Date Formats – A trick to format date with “st”, “nd”, “rd”, “th”

Excel Tips - Date Format

Well, there is no such custom format for date in Excel… However it can be achieved indirectly, with helper cell ūüôā

Let’s take a look at the available date formats in Excel:

Excel Tips - Date Format 1

As shown above, there are many different “numeric” and “textual” expressions for

  • Day (e.g. 1 or 01)
  • Day of a week (e.g. Mon, or Monday)
  • Month (e.g. 1, 01, Jan, January, J)
  • Year (14, or 2014)

By arranging them with your favorite¬†separator (e.g. space, comma, hyphen, forward slash or even a dot) in your desired order, various date formats can be customized. ¬†For instance, if you format 1/1/2014 as “dddd, mmmm dd, yyyy” will give you “Wednesday, January 01, 2014” as a result. ¬†However there is no such format for “1st of January, 2014”.

The wonderful¬†thing about Excel is there would be¬†often (if not always) an alternative way to achieve what you want. ¬†Isn’t it?

Suppose we have the date (say 1/11/2014) in D2, we may apply the following custom format to it:

  • Format:¬†mmmm, yyyy
  • Result: November, 2014¬†

Excel Tips - Date Format 4   ==>  Excel Tips - Date Format 4

The trick now is to create day (with corresponding suffix “st”, “nd”, “rd”, “th”) in the helper cell (C2) by¬†the following formula:


The formula does the following:

  • Day(D2) – returns the day of the month in number
  • LOOKUP(DAY(D2),{1,”st”;2,”nd”;3,”rd”;4,”th”;21,”st”;22,”nd”;23,”rd”;24,”th”;31,”st”}) – returns the corresponding suffix of the day

This can be understood easily if we visualize the {green part} into a table.  Excel Tips - Date Format 5

CONCATENATE them, we will¬†have “1st”, “2nd”, “3rd”, “4-20th”, “21st”, “22nd”, “23rd”, “24-30th”, or “31st” according to the date value we have. ¬†So, here we go:

Excel Tips - Date Format 6

Tips: If you wish to have “1st of November, 2014” instead, apply the following custom format in D2:¬†“of” mmmm, yyyy ¬†(the double quotation mark is required)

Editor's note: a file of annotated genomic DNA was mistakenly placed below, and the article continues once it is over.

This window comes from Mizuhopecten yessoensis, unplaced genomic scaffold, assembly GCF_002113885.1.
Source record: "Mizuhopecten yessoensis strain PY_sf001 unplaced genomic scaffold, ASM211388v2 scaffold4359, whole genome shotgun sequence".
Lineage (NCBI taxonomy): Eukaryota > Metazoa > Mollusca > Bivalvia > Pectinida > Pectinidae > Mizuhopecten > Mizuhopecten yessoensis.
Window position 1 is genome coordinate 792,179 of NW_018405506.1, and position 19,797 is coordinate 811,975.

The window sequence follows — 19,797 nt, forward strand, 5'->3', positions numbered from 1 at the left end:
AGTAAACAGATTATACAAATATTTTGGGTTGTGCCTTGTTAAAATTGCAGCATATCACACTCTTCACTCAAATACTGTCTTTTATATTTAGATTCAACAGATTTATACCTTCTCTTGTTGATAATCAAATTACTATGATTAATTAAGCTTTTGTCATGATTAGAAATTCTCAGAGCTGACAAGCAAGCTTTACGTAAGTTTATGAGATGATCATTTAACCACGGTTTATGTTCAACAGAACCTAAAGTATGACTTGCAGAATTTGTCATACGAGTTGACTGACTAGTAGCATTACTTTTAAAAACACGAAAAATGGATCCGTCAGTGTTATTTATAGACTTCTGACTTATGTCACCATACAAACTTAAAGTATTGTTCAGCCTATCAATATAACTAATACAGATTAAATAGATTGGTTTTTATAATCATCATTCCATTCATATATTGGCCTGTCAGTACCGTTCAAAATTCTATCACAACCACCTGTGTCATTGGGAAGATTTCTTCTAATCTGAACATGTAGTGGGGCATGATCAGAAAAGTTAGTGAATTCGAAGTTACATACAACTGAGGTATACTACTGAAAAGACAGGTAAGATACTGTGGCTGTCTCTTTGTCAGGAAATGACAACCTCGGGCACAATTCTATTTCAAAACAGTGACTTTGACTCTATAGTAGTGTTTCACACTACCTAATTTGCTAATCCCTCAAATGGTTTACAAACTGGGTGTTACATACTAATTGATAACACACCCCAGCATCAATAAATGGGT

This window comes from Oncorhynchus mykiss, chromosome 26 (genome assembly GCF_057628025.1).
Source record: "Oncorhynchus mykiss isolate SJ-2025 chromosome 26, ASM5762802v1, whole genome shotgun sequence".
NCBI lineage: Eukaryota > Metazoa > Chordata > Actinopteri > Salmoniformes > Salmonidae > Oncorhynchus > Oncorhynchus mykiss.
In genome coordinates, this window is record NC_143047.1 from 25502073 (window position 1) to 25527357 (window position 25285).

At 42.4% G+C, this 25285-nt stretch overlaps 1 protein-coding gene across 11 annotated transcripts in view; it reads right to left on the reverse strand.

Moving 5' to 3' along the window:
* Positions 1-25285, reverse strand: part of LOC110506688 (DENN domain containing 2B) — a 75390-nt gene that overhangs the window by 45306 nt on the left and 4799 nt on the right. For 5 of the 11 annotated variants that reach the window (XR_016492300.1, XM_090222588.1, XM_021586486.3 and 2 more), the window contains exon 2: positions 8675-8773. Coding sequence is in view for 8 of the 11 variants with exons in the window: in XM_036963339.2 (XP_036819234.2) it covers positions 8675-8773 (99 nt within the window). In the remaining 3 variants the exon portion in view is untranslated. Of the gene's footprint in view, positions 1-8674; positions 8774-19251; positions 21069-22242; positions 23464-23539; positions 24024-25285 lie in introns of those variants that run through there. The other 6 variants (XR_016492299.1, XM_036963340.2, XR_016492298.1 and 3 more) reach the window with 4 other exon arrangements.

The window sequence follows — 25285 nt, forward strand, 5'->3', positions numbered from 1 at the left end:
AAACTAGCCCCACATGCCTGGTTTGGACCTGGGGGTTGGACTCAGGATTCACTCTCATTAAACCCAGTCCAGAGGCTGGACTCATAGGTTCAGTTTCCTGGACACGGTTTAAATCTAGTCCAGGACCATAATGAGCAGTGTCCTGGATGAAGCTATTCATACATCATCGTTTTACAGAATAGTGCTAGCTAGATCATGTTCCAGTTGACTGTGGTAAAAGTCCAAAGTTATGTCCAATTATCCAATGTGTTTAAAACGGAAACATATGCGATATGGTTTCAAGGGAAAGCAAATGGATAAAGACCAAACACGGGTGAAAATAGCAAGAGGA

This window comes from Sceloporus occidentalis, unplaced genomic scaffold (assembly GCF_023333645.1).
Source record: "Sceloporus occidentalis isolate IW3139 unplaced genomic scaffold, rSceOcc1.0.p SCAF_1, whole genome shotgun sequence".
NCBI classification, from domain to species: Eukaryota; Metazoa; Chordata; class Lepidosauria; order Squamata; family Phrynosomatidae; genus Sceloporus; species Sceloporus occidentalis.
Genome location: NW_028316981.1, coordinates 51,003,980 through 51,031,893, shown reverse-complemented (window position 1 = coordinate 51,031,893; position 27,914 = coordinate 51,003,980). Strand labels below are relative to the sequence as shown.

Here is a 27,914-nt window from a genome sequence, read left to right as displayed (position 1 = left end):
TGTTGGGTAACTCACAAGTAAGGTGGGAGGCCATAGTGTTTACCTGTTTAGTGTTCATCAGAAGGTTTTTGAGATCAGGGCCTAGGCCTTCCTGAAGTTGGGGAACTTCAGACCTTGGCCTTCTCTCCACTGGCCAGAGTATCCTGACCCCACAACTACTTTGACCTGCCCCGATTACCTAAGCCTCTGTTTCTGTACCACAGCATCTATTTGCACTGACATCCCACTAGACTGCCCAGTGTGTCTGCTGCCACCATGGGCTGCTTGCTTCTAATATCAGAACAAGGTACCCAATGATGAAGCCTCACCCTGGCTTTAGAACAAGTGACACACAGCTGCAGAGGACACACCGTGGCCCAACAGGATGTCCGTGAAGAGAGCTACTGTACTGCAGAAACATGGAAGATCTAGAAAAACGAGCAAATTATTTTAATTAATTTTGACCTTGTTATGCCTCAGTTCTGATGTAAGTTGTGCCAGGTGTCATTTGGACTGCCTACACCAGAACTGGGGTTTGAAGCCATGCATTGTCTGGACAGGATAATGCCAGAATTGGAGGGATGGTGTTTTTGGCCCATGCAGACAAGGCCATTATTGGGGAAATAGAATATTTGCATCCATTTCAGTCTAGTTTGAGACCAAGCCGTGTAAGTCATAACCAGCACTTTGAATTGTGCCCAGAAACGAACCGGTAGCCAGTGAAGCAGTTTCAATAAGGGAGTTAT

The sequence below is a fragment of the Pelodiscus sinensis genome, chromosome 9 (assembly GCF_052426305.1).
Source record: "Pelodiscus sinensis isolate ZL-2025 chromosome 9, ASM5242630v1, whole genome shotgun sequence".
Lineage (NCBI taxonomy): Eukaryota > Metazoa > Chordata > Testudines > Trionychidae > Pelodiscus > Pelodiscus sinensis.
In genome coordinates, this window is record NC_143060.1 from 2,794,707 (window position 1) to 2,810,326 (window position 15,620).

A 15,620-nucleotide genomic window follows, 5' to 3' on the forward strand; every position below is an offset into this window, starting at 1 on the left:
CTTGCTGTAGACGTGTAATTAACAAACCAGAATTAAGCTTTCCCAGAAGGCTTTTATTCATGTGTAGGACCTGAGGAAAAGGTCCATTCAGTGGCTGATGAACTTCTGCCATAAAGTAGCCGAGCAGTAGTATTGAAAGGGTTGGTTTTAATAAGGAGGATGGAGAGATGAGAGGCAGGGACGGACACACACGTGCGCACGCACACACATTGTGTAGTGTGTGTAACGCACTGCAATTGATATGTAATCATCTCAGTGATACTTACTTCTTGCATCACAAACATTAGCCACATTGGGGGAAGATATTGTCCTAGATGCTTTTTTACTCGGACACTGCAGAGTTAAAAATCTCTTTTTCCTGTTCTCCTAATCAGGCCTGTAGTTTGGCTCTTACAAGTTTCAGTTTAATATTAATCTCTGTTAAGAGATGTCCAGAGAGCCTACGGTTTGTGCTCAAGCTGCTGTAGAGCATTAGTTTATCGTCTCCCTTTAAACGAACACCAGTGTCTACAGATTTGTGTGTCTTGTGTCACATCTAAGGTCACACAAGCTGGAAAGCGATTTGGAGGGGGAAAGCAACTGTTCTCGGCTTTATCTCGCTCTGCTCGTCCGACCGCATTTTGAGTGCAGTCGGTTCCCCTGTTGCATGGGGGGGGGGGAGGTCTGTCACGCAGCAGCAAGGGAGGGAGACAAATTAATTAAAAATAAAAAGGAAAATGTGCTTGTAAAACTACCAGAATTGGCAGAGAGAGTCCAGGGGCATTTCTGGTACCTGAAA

The mmmmm (m x 5) is a less well-known format for Month.  It formats the month into J, F, M, A, M, J, J, A, S, O, N, D for from January to December respectively.

The benefit of it: SPACE.  It could be helpful in dashboard report or mini chart where real estate is expensive.

By the way, I have no idea why there is no such format for day of week… ¬†@_@

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9 Responses to Date Formats – A trick to format date with “st”, “nd”, “rd”, “th”

  1. Vinay says:

    How is the reverse possible? I mean if I have a column with dates as “1st November, 2017” how can I get excel to understand so I can apply formulas like =DAYS() etc


  2. Paul says:

    Is this possible in Word 2016?


  3. Hoseiyn Suleiman says:

    Thanks for the formua, i added some more to it.

    =CONCATENATE(DAY(C2)&LOOKUP(DAY(C2),{1,”st”;2,”nd”;3,”rd”;4,”th”;21,”st”;22,”nd”;23,”rd”;24,”th”;31,”st”}),” “,TEXT(C2,”mmmm, yyyy”))

    Started with =CONCATENATE to merge the results from =DAY(C2)&LOOKUP(DAY(C2),{1,”st”;2,”nd”;3,”rd”;4,”th”;21,”st”;22,”nd”;23,”rd”;24,”th”;31,”st”}), ” ” – For spaces in the initial result and with the =TEXT(C2,”mmmm, yyyy”) where C2 is where my DATE is.

    C2 = 7/2/2017
    DAY(C2)&LOOKUP(DAY(C2),{1,”st”;2,”nd”;3,”rd”;4,”th”;21,”st”;22,”nd”;23,”rd”;24,”th”;31,”st”}) = 7th
    ” ” = {Spaces in between 7th[]February, 2017} — To make the final result much neater

    TEXT(C2, “mmmm, yyyy”) = February, 2017

    Complete result

    7th February, 2017

    Achieved all using one cell.


  4. MF says:

    Hi e.James
    Glad it helps.
    To my understanding , 11th , 12th and 13th are the correct expression. You formula may give you 11st, 12nd, 13rd… right?


  5. e.James says:

    Thank you! This was exactly what I needed. Note that you can simplify the formula as follows:

    Liked by 1 person

    • Anupam says:

      Thanks @e.James for further shortening the formula. However, it still misses the “10th”, “20th” and “30th”.
      Please can you revisit this issue and find a way out of this.



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